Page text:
These misrepresentations lead not only to disdain for Israel but also to blaming American Jews for their support of Israeli right-wing policies and approval of invading Iraq.
We can tell these followers that the vast majority of American Jews likely do not back conservative Israeli policies or the attack in Iraq, judging by voting patterns. Anywhere from two-thirds to 80 percent of Jewish voters have supported both Clintons, Gore, Kerry, Obama and Biden in their presidential campaigns. If they favored the Iraq war, why didn’t they vote to re-elect George W. Bush in 2004?
Granted, that leaves a strenuous faction of Jews who readily support right-wingers in Israel’s Knesset. However, they still do not reflect the attitudes of the majority of Jews here.
Most of all, we need to address intersectionality. Because there is none. The Palestinians are not fighting for justice and better living conditions. A great many of them seek to destroy Israel, not live with it on equal terms. That is not what racial minorities are struggling for in America.
The right is a different story. I never understood their prejudices. When I lived in central Pennsylvania, many people behaved robotically, as if they were zombies in a horror film. It was like something out of “Invasion of the Body Snatchers” in which human forms would grow in large pods and emerge to replace real people.
Their contempt for Jews is deeply entrenched in their beliefs, both religiously and ethnically. It was natural for residents where I lived to separate Jews from themselves. They likewise looked down on Blacks and Hispanics, buying into all the stereotypes. Except, of course, for anyone who was not white and Christian, and there were conflicts between Protestants and Catholics.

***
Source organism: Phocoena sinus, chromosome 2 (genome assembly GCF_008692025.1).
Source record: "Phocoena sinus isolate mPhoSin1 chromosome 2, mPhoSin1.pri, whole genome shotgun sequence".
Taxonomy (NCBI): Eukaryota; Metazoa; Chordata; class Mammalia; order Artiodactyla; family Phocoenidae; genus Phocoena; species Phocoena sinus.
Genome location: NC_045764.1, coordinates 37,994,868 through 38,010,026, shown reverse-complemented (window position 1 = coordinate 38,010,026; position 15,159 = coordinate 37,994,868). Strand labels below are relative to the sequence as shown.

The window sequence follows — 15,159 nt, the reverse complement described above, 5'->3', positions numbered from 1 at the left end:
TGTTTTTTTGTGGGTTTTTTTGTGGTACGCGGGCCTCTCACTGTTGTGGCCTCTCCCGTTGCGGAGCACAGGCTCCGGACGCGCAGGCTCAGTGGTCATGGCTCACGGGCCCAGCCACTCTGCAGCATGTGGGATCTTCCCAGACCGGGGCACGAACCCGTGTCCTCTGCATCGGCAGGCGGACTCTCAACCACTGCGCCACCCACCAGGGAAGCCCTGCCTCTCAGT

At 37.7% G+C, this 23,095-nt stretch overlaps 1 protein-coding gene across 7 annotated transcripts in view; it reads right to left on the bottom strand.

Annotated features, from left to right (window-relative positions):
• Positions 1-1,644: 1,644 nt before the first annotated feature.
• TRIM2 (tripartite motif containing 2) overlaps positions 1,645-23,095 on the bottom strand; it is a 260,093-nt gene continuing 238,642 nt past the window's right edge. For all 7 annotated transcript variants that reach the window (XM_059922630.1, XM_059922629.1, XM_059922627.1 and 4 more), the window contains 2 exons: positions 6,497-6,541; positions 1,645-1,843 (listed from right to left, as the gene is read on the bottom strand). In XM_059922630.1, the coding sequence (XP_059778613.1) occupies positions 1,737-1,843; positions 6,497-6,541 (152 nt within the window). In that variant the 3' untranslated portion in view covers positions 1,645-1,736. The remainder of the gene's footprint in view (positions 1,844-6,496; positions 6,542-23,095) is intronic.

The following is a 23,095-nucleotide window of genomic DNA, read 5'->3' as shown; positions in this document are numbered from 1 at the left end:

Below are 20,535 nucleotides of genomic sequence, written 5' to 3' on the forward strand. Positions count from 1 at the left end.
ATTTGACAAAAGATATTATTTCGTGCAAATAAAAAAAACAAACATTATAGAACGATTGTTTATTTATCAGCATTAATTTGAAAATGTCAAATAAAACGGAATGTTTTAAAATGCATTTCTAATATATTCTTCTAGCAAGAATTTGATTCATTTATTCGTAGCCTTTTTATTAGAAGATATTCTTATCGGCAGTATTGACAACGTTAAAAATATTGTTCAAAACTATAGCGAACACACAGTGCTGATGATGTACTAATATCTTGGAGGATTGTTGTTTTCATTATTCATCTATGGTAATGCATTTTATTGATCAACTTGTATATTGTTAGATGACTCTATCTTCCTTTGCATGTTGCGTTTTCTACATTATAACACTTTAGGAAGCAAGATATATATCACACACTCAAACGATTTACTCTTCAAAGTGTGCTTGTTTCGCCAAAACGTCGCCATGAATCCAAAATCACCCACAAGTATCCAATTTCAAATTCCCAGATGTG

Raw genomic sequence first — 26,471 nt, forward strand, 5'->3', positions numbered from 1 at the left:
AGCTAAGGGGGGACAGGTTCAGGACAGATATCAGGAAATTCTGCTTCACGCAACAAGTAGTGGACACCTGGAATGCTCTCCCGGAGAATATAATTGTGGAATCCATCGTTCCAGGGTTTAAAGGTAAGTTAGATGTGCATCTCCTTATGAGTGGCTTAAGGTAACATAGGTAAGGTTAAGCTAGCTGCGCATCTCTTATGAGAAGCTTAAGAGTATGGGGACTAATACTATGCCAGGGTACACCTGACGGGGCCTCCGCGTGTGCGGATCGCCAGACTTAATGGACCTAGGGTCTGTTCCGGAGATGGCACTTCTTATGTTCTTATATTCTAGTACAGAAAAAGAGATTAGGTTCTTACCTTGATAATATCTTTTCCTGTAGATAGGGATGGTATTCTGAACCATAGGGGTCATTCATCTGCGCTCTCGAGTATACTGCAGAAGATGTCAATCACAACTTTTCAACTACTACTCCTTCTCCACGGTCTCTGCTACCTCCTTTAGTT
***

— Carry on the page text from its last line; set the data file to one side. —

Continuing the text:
When I inquired about joining a theater group, their reception to my presence was frosty, and one actor made a racist joke about iconic singer Michael Jackson. I recall being the only person who did not laugh. My experience with theater groups in Philadelphia is, as we would expect, that racist jokes are avoided.
An antisemitic couple who lived next door in an apartment building did not bring out the welcome wagon when I moved in, but weirdly enough we became friends after awhile despite having little in common. I attribute it to us getting used to each other and their feeling that I was a good person.
There have been members of hate groups who broke away and later denounced them, which offers evidence that some of these followers can change. Those who back arch-conservative policies have legitimate grievances that can lead to radicalization.
Many white people, even those with some level of education, feel as if they are being sidelined. When their only allies are the hate groups, they should find it easy to buy into the ”great replacement theory” – the ideology which, in America, means that “an elite cabal of Jews and Democrats is ‘replacing’ white Americans with Black, Hispanic and others of color by encouraging immigration and interracial marriage – with the end goal being the eventual extinction of the white race,” as The Guardian newspaper explains it.
Probably some of these followers can recognize they are overreacting to the problems they face, but in smaller numbers than those on the left.
If outreach does not work, we can always launch “a pod squad” that locates and destroys pods before they can conceive and snatch our bodies.